An odd, strangely low-key little drama that only recieved a arthouse-style release earlier this year, "The Salton Sea" likely didn't get much distribution due to the fact that the film resembles Christopher Nolan's "Memento" with a bit of "Trainspotting", some Tarantino-esque style and a dash of David Lynch into the mix.
Val Kilmer plays a jazz trumpeter who, as he stated in the opening, may be a trumper or a low-life speed "tweaker" named either Tom or Danny - it's up to us to decide. By day, he works as a police informant for cops Morgan (Doug Hutchison) and Garcetti (Anthony LaPaglia). Nights pass by in a state of perpetual party, as Kilmer's character attempts, with friends Jimmy (Peter Sarsgaard) and Kujo (Adam Goldberg), to rise up in this speed-fueled community, apparently to avenge the death of his wife (who we see in hazy memories) and to lead the police towards noseless dealer Pooh Bear (Vincent D'Onofrio in an over-the-top performance).
The film itself, a noir-ish blend of interesting styles, offers characters that are nicely realized, but functions almost entirely on atmosphere and tone. Director DJ Caruso and cinematographer Amir Mokri keep the film surreal enough and the general feel uneasy enough that one might wonder if the events are real, or simply part of a haze that will evaporate as soon as it began.
"Salton Sea" may frustrate those who - and maybe rightly so - consider the fact that the film often seems to be made up of slightly connected bits and pieces that don't always lock into the whole strongly. Still, the sort of fragmented feel fits in nicely with the characters and atmosphere. Even so, there's a few moments that go completely overboard into unrelated weirdness, such as one sequence were the Kilmer character's friends try and attempt to steal Bob Hope's stool sample to sell on Ebay.
"Salton Sea" offers an excellent cast, who energetically portray their eccentric characters. While not all of the actors are put to great use, they all at least give it a try. Kilmer, previous star power drained, seems relaxed and, as a result, gives the kind of performance that he used to and shows what he's still capable of. Supporting performances from Adam Goldberg, Luis Guzman, Doug Hutchison, Peter Sarsgaard and Deborah Kara Unger are also very good, although Goldberg gets the least to do.
There are some things that I really enjoyed about "Salton Sea" and some things that kept the film from going from "good" to "great". The film's screenplay and direction are ambitious and original - while this film does use elements from films that have come before it, there's enough strangeness thrown into the mix that what could have seemed familiar seems largely unpredictable. While often somewhat depressing and cold (oddly enough, director Frank Darabont produced), "Sea" still adds the occasional hint of humor and keeps nicely walking the line between depressing and too depressing. The film does a nice job creating its world and populating it with characters that seem convincingly at home in it.
Still, there are some concerns: as involving as the performances are, the film seems to occasionally be satisfied to coast along on its oddness rather starting to push the plot into motion. The film could use some additional editing; aside from the previously mentioned Bob Hope sequence - which could probably have been lost entirely - there are other moments scattered throughout that could have been lost to tighten up the pace.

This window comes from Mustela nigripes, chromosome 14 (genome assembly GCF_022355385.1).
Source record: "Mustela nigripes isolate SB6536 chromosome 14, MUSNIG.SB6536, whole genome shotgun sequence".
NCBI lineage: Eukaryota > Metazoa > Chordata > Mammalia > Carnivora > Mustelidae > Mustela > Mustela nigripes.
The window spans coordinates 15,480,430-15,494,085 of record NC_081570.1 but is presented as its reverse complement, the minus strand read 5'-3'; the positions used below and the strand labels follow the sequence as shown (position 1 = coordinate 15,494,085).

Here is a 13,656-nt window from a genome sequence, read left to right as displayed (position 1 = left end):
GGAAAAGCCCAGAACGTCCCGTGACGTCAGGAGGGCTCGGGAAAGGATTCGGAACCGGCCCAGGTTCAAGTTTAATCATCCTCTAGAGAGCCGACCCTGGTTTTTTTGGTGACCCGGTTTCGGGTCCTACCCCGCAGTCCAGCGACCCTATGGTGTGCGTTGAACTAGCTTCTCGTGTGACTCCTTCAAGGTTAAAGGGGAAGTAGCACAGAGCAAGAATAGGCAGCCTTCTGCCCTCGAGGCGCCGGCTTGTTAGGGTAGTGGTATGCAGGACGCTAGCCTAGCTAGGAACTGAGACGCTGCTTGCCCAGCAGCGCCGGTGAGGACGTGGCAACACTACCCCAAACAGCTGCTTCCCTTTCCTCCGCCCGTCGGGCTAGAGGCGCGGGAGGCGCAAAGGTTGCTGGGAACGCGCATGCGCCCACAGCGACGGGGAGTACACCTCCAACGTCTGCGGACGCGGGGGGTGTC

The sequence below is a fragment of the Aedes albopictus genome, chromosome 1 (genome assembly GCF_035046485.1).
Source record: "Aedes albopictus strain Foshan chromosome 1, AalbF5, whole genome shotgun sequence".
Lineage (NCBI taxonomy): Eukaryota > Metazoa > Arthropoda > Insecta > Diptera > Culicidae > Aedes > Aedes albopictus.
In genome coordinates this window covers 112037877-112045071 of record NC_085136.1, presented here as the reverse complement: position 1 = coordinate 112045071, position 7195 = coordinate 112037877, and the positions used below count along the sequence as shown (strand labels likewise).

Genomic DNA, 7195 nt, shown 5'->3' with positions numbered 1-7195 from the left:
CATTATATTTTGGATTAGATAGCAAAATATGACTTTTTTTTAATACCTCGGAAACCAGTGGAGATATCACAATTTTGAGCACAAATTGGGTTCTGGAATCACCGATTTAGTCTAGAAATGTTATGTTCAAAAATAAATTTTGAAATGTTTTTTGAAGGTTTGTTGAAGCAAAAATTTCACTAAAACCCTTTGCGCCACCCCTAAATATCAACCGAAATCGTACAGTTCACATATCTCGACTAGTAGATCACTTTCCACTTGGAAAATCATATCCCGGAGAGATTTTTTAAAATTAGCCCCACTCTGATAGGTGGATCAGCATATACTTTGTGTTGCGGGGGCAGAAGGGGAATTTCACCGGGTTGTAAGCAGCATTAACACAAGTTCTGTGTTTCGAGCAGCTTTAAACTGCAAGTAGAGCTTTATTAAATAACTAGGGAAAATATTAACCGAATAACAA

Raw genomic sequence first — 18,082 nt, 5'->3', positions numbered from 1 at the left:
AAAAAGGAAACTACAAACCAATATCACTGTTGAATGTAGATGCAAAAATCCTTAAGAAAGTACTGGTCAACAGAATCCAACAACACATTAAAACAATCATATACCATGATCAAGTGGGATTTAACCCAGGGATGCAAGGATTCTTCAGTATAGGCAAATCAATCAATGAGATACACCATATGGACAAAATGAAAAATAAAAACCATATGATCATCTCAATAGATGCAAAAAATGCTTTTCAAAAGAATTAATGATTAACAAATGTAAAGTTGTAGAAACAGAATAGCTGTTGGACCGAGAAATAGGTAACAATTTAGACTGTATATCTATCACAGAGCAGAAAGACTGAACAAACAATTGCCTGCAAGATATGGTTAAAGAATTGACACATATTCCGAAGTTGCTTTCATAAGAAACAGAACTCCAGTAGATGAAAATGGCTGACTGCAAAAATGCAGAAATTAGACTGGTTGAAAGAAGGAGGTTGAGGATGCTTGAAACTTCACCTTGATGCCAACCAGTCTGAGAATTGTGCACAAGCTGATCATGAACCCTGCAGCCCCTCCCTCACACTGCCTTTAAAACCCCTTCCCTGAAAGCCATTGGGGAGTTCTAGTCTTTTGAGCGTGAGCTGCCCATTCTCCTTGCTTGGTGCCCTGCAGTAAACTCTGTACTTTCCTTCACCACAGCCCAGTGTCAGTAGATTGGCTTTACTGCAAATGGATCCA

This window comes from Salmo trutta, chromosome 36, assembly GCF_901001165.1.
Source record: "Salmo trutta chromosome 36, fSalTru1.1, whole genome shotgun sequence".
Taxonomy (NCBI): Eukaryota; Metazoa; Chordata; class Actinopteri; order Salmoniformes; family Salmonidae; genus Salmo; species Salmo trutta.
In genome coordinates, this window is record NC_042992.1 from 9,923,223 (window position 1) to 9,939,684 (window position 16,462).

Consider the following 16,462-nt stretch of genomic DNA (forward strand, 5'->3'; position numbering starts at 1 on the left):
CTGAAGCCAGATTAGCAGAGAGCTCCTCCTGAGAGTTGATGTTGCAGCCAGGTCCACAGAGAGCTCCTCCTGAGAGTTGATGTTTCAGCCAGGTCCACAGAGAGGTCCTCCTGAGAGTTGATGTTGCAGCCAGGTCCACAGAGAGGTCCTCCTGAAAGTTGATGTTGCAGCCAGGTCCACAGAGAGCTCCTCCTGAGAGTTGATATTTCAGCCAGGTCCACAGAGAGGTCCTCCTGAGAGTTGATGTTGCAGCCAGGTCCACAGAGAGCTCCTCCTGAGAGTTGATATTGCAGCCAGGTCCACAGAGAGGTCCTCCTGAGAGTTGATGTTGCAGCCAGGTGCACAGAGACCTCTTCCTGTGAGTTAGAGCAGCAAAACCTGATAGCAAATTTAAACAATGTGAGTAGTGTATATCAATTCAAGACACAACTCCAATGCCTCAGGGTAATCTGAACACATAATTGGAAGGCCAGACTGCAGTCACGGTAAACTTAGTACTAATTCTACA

VIDEO: "Salton Sea" is presented by Warner Home Video in 1.85:1 anamorphic widescreen. The film's dark, noir-ish cinematography is generally well presented by this solid transfer. Sharpness and detail are solid, although not quite exceptional - the picture appears crisp, well-defined and clear, but lacks depth. Shadow detail is very good, but can appear a bit murky now and then.
A few problems were scattered throughout the presentation: minimal edge enhancement appeared during a couple of scenes, although it was largely not bothersome. The print appeared crisp and clear, with no specks or marks. A hint or two of pixelation showed up, but, like the edge enhancement, was too slight to distract.
The film's color palette, largely made up of darker tones and looking muted, appeared accurately rendered, with no noticable faults. Overall, another fine effort from Warner Home Video.
SOUND: "Salton Sea" is presented in Dolby Digital 5.1. This is almost an entirely dialogue-driven picture, with the soundtrack opening up slightly for the score, but little else. Surrounds go almost entirely unused, but at least audio quality remained fine, as the score and dialogue sounded crisp and clear.
MENUS: While stylish, the menus are a little on the basic side, with no animation or other touches.
EXTRAS: Unfortunately, not much here: the film's trailer, cast/crew bios and two short featurettes: "Embracing the Chaos" and "Meth and Method" - the first one a general overview, the second a look at production design.
Final Thoughts: A strange trip into an even stranger world, "The Salton Sea" is a beautifully filmed and well-acted noir thriller. While the film went largely unseen in its minor theatrical release, I'd guess it'll attract a following on video. It's certainly not flawless and it's definitely not for everyone, but those seeking a dark, surreal drama should find something or interest within its 103 minute frame. Rent it.
The Film ***